The Grand Domestic Revolution: A History of Feminist Designs for American Homes, Neighborhoods, and Cities

By Dolores Hayden | Go to book overview

2 Socialism in Model Villages

The Domestic Critique

The earliest campaigns against traditional domestic life in the United States and Europe were launched by communitarian socialists committed to building model communities as a strategy for achieving social reform. Such reformers believed that the construction of an ideal community would transform the world through the power of its example. They often described the model communal household as a world in miniature, a concept which at once domesticated political economy and politicized domestic economy. Their campaigns against the isolated household were only part of their larger social and economic goals. However, their conviction that the built environment must be transformed to reflect more egalitarian systems of production and consumption persuaded them of the importance of making a full critique of conventional housing and domestic life.

While communitarian socialists conducted hundreds of experiments in the United States during the late eighteenth and nineteenth centuries, the theory behind these experiments was first developed in Europe. Among nonsectarian utopian socialists, both English and French theorists advocated collective housework and child care to support equality between men and women. In England, beginning about 1813, Robert Owen published the first of several plans for ideal communities including collective kitchens, dining rooms, and nurseries. Owen's experiments as manager and then as owner of textile mills at New Lanark in Scotland between 1800 and 1824 included the Institute for the Formation of Character (2.1), an early attempt at developmental child care for the children of working mothers. As Owen described it, "the Institution has been devised to afford the means of receiving your children at an early age, as soon almost as they can walk. By this means, many of you, mothers of families, will be enabled to earn a better maintenance or support for your children; you will have less care and anxiety about them; while the children will be prevented from acquiring any bad habits and gradually prepared to learn the best."1 Since this institute was intended to support Owen's claim that environment and not heredity shaped character decisively, fashionable visitors in top hats and bonnets came to observe the experiment. In 1825 Owen's architect, Stedman Whitwell, produced a model of an ideal community (2.2) to be built on the land Owen had purchased from a German religious community in New Harmony, Indiana. He called it a "parallelogram," and it is one of the earliest designs for structured, multi-family housing with community facilities to be built in the United States. Although it was never erected, Owen's experiment at New Harmony did include the establishment of community kitchens, a child care center, and an early women's association in the existing buildings there.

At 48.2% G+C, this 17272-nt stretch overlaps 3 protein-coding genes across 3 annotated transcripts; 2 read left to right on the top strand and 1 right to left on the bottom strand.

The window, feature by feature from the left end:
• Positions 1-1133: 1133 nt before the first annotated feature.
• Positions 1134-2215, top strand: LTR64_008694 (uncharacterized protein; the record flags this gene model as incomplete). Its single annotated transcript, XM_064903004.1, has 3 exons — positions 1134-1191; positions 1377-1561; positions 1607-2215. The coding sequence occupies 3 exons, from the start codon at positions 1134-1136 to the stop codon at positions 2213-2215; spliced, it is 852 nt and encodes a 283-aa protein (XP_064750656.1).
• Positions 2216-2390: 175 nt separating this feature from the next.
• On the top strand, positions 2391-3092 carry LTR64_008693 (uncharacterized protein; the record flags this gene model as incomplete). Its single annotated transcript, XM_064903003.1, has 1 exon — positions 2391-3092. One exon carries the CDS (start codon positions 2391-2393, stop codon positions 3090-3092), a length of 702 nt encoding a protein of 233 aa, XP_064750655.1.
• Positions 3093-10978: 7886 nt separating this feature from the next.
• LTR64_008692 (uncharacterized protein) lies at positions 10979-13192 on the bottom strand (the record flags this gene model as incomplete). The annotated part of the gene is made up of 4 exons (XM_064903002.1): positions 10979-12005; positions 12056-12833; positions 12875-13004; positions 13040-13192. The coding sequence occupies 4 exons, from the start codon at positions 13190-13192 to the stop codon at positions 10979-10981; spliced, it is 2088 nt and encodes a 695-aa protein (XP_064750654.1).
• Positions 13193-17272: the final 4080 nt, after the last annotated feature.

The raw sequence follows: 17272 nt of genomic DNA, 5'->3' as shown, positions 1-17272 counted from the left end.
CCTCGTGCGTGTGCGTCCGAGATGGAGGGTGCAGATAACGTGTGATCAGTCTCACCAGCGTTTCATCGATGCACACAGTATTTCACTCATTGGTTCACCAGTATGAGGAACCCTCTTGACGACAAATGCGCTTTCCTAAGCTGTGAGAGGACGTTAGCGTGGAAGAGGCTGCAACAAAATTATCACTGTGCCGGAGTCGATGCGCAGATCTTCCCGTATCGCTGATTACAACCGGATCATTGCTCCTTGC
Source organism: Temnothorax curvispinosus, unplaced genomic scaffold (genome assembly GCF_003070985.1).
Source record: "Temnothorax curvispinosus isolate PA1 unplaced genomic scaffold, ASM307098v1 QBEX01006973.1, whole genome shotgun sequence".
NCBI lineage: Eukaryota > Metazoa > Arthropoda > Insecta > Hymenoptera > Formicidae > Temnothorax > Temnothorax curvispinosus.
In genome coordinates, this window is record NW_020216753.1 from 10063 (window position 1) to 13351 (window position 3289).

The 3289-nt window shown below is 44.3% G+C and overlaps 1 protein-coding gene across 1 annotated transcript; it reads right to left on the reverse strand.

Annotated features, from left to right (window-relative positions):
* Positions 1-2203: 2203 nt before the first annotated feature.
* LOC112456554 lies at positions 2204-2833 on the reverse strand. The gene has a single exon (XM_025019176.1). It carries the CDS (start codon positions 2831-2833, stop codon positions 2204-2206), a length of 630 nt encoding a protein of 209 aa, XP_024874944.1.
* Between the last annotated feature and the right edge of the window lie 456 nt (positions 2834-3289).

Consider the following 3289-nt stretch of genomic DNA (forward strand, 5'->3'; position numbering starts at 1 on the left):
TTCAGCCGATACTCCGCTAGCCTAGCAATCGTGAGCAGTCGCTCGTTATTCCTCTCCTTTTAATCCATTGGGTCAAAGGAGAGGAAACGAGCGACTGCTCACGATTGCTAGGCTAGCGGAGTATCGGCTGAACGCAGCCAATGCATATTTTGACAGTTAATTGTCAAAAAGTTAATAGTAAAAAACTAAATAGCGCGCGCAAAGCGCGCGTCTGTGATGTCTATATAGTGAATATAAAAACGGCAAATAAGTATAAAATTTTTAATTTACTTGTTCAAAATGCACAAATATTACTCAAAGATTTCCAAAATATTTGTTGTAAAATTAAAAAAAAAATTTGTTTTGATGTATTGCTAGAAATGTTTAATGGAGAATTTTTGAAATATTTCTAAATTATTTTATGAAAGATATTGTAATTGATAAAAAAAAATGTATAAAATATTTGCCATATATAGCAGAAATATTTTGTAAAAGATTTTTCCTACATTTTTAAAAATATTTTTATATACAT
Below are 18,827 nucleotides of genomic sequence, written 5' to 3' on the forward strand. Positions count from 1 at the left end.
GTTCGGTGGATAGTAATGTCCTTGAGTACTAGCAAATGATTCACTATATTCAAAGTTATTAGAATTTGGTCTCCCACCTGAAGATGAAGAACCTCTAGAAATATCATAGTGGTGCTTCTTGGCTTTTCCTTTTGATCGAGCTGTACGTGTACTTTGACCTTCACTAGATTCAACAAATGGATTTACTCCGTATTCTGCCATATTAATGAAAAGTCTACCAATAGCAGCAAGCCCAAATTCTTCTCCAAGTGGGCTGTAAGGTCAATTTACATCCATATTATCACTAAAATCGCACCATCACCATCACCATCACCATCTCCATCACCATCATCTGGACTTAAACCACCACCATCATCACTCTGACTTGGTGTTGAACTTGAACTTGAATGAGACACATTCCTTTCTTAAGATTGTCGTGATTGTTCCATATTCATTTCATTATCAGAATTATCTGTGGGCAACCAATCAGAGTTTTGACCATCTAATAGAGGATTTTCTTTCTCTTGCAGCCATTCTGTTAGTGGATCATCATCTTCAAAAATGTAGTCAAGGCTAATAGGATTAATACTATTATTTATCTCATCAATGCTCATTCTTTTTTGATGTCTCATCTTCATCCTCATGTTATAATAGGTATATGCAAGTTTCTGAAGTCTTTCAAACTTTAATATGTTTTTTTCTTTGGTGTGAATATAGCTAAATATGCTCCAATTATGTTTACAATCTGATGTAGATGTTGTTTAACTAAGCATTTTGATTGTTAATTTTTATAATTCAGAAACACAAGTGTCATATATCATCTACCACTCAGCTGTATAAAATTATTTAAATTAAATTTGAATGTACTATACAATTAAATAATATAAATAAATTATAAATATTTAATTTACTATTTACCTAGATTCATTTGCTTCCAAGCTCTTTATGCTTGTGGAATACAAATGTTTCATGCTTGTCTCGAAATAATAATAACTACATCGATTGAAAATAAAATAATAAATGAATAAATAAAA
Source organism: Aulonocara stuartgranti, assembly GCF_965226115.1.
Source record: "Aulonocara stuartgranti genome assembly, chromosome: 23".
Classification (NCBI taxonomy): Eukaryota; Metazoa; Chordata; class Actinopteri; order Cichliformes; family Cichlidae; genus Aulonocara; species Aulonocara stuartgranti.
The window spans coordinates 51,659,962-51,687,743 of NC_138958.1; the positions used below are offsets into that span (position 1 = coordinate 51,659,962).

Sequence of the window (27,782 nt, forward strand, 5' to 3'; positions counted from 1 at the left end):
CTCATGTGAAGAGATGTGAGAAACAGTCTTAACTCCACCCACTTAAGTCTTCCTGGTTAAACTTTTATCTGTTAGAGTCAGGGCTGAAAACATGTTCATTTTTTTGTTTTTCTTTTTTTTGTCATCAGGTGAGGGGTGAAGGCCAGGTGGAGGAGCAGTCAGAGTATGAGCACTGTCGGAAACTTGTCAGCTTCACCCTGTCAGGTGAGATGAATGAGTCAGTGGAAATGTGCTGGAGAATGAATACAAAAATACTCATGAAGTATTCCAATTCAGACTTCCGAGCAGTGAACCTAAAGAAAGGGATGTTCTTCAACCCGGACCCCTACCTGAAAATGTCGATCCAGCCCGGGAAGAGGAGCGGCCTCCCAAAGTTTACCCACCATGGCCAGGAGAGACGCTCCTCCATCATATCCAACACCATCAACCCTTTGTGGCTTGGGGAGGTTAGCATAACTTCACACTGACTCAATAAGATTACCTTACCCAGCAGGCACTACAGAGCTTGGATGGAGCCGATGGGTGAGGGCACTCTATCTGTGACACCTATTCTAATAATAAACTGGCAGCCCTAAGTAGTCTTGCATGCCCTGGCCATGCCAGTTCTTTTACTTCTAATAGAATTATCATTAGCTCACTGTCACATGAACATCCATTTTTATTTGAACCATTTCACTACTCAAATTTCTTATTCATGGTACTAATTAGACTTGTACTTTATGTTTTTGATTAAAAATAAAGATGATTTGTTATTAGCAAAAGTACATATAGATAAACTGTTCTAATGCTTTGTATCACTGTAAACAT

Other English radicals in the Owenite movement shared Owen's goals for women and even went beyond them. In 1825

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